HLLN honors and re-MEMBER Sonia Pierre, our new loss without measure. — Yon gwo mapou tonbe
If you want to know what a hero is, what a saint looks like, what Go(o)d is. Then, re-MEMBER Sonia Pierre. Sing for our beloved Sonia.
Sonia Pierre, our sister, a peerless warrior with boundless compassion for the vulnerable and stateless Haitian died Sunday, Dec. 4, 2011. Sonia Pierre was the executive director of Movement of Dominican-Haitian Women (MUDHA).
Born in a Batey in the Dominican Republic, our Sonia Pierre lived struggling for those left behind in the Bateys. She lived to stop the depravity, the misery, endless exploitation of the life of Haitian agricultural workers, cane cutters in the Bateys of the Dominican Republic. She used her life force to speak truth to power to the authorities in the DR who systematically abused and discriminated against Dominicans of Haitian descent.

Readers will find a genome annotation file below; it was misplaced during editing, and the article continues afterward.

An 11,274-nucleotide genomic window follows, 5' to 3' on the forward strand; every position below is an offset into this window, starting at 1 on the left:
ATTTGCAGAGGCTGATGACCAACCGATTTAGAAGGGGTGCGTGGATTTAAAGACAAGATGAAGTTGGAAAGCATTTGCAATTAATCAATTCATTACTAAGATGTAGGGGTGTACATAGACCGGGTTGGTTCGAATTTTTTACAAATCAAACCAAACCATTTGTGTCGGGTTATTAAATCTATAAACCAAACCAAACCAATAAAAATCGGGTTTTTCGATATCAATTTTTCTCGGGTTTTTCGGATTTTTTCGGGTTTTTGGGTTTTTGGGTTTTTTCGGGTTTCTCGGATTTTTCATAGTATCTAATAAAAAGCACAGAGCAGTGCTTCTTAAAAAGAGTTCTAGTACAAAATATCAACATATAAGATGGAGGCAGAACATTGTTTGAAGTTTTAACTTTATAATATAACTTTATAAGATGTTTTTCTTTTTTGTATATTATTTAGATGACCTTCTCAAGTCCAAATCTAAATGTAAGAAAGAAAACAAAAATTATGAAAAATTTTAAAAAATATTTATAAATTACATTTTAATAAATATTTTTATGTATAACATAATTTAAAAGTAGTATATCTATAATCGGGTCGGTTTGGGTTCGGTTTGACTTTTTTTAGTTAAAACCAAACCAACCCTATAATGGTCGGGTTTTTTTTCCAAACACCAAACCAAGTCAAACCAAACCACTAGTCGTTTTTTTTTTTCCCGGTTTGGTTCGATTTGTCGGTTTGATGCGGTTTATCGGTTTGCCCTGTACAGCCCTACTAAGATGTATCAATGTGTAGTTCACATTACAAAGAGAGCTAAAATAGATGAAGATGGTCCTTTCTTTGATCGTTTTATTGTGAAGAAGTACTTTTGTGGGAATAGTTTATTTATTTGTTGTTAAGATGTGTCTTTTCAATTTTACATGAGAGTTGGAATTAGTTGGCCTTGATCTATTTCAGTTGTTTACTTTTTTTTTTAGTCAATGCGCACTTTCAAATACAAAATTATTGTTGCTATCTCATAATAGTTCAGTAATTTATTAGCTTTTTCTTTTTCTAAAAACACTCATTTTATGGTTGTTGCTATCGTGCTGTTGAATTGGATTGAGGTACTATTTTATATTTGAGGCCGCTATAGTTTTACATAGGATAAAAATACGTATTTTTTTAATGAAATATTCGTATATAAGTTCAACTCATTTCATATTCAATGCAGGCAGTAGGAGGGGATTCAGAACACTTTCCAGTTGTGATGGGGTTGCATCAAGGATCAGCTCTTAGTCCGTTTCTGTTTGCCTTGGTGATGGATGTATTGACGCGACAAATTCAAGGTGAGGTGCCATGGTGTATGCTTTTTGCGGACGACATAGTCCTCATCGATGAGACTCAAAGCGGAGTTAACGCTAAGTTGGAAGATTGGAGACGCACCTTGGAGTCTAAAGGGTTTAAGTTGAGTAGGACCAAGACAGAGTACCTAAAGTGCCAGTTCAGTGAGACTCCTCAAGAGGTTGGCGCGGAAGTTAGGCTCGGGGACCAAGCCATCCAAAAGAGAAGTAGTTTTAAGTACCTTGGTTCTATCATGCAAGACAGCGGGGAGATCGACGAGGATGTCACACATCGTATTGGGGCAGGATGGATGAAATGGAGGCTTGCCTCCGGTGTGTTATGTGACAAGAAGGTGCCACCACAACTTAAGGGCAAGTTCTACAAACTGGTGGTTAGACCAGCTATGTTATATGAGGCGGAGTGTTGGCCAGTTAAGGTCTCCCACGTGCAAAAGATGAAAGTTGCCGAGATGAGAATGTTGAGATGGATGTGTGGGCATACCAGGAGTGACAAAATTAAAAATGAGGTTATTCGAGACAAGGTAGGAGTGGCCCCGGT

Sonia first got arrested for protesting against the dehumanization of Haitians in the DR when she was 13-years old. And from that time until she died yesterday, she worked bravely, courageously to give hope to all Haitian-Dominicans. She created MUDHA and tirelessly fought to secure citizenship and education for Dominican-born ethnic Haitians and for more humane treatment of the most exploited of Haiti, especially DR children of Haitian descent. She died of a heart attack at the age of 48.